Since stocks breached -20% on June 13 from their prior high, crossing the popular threshold for a bear market, a constant drumbeat of headlines has warned of worse to come. In these trying times, the urge to do something may seem overwhelming—but doing something can easily backfire. In that vein, here are some dos and don’ts we think can help you in difficult times like the present.
We know bear markets are hard—and frightening. Enduring one is far from ideal. When a bear market comes amid a series of seemingly relentless negative news stories, cutting equity exposure may look like the sensible and prudent thing to do. Take your losses and live to fight another day. In our experience, though, that isn’t wise, as selling crystalizes declines into losses and increases the chances you miss the recovery—the chance to recoup those declines. Hence, our first recommendation.
Don’t panic. When all seems lost, that is the best time to stay calm and collect yourself. First, assess your situation. Ask: Is my portfolio’s asset allocation (the mix of stocks, bonds, cash and other securities) designed with bear markets in mind? Meaning, are the expected long-term returns it is based on inclusive of bear markets? If so, it should meet your longer-range financial goals even with occasional downturns—including historically bad ones. Mitigating bear markets’ drops may be nice, even beneficial, but it isn’t necessary to reach your goals. The ride may be bumpy, but participating in a bear market shouldn’t derail your long-term goals as long as you also participate in bull markets.
Do look forward. Nobody knows exactly when the downdraft will end. Inflection points are impossible to identify until well after the fact. However, it will end. Historically, bull markets have always followed bear markets, the recoveries are usually strong, and stocks typically continue on to even higher highs than before the bear market. The key is to participate in the upswings when they come. Reacting to past downside risks locking in the decline—which then necessitates timing a reentry very well. That is tough to do, considering buying when markets are lower requires a) them to fall further and b) you to have the gumption to buy when things look even worse than now. Market recoveries are typically very strong and start when very, very few expect them to. Try to look to that now.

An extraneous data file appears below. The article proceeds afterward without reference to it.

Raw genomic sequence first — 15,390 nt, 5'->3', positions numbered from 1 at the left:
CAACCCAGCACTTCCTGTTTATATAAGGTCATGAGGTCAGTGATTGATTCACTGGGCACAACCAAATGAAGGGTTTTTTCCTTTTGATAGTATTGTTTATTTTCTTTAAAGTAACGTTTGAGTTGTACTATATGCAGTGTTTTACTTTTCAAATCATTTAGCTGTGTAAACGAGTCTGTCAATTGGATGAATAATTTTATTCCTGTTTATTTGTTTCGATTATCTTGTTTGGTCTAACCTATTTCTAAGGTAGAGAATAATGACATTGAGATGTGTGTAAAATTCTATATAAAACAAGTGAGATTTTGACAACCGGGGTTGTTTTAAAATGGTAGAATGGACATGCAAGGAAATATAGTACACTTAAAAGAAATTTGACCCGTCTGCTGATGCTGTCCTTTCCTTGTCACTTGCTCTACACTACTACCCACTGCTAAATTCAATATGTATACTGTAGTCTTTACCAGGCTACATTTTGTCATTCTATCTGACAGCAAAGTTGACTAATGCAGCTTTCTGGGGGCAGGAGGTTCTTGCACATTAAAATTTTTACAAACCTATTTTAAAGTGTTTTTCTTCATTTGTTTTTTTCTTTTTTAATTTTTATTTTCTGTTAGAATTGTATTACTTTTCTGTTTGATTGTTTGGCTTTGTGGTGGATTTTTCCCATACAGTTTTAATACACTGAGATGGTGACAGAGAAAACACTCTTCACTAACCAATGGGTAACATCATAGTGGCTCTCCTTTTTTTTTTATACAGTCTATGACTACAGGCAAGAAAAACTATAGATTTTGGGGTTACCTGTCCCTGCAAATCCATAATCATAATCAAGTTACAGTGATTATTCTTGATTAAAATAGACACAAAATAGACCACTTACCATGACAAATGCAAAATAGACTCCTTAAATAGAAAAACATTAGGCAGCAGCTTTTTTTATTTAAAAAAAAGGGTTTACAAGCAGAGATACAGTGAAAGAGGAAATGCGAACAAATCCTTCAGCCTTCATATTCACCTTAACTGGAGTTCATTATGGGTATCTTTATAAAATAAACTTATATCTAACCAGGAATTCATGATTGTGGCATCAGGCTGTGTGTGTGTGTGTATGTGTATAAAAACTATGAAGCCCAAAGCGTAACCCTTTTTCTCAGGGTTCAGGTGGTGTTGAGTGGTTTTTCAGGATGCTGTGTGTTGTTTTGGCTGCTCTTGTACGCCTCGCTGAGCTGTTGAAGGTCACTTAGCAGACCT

Don’t chase heat. Besides going to cash, the other bear-market temptation is to chase the downturn’s winners. In this bear market, Energy is the clear standout. Since the MSCI World’s high on January 4, Energy is up 18.3% versus the benchmark’s -22.8%.[i] But through June 8, Energy had risen 45.9%, benefiting from many of the worries that have plagued stocks generally this year—like persistently high oil prices.[ii] Since then, though, it has declined -19.0%—almost its own sector “bear market.”[iii] We think this, too, is sentiment-driven, reflecting fears of a recession destroying demand. While a recession is possible, despite sentiment otherwise, we don’t think it is likely. But if that changes and one does arrive, Energy stocks would likely do quite poorly due to their cyclical nature, alongside value stocks that normally underperform in prolonged fundamentally driven bear markets due to their economic sensitivity and reliance on credit, which tends to dry up in a recession.